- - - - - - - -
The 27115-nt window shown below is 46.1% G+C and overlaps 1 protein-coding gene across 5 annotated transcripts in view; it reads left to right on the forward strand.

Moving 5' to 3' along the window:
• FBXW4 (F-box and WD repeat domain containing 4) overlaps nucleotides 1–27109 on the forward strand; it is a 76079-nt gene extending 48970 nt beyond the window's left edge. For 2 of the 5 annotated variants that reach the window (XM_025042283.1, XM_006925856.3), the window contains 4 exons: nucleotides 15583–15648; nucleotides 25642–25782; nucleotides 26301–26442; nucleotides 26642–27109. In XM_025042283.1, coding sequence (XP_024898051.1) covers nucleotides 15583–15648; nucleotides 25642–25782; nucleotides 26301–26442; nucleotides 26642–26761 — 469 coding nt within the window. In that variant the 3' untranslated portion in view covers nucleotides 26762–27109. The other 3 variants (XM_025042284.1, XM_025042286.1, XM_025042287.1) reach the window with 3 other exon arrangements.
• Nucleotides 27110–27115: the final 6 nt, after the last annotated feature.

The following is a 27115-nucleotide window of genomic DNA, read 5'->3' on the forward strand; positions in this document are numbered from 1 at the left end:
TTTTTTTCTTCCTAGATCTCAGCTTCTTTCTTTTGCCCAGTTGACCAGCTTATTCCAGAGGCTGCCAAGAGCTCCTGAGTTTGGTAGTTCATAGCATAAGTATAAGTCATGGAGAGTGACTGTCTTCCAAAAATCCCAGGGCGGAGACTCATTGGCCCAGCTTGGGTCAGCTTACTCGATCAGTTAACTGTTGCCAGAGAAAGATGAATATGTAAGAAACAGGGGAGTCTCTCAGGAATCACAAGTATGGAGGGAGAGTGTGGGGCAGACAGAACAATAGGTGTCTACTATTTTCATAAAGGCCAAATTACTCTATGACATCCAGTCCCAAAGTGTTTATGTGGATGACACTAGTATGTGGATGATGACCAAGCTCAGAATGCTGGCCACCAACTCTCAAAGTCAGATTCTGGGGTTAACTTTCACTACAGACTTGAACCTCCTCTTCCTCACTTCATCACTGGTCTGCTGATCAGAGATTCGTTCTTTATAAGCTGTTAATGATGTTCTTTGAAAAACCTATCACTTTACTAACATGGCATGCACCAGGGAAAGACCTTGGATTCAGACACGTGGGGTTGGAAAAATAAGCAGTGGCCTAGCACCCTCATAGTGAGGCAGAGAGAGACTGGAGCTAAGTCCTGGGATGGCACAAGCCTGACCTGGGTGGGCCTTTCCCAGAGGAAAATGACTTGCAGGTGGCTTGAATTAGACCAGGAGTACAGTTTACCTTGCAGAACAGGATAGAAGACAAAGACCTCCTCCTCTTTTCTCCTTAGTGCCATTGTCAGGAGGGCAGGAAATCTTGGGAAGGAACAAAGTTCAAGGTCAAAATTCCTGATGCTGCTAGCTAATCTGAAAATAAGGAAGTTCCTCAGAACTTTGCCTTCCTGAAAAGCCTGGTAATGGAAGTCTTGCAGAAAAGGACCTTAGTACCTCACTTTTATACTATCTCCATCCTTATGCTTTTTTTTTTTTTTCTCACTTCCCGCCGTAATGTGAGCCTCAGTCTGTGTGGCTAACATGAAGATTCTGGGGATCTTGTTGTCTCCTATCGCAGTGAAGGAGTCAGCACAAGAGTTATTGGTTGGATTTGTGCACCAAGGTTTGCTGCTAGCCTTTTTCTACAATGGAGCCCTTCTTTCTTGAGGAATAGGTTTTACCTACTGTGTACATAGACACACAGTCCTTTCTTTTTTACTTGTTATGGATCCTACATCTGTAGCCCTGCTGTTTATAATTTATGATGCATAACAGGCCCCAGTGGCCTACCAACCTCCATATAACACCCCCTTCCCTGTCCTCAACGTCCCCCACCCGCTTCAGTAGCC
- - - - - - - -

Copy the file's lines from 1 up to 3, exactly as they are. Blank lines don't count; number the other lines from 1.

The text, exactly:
The 27115-nt window shown below is 46.1% G+C and overlaps 1 protein-coding gene across 5 annotated transcripts in view; it reads left to right on the forward strand.

Moving 5' to 3' along the window:
• FBXW4 (F-box and WD repeat domain containing 4) overlaps nucleotides 1–27109 on the forward strand; it is a 76079-nt gene extending 48970 nt beyond the window's left edge. For 2 of the 5 annotated variants that reach the window (XM_025042283.1, XM_006925856.3), the window contains 4 exons: nucleotides 15583–15648; nucleotides 25642–25782; nucleotides 26301–26442; nucleotides 26642–27109. In XM_025042283.1, coding sequence (XP_024898051.1) covers nucleotides 15583–15648; nucleotides 25642–25782; nucleotides 26301–26442; nucleotides 26642–26761 — 469 coding nt within the window. In that variant the 3' untranslated portion in view covers nucleotides 26762–27109. The other 3 variants (XM_025042284.1, XM_025042286.1, XM_025042287.1) reach the window with 3 other exon arrangements.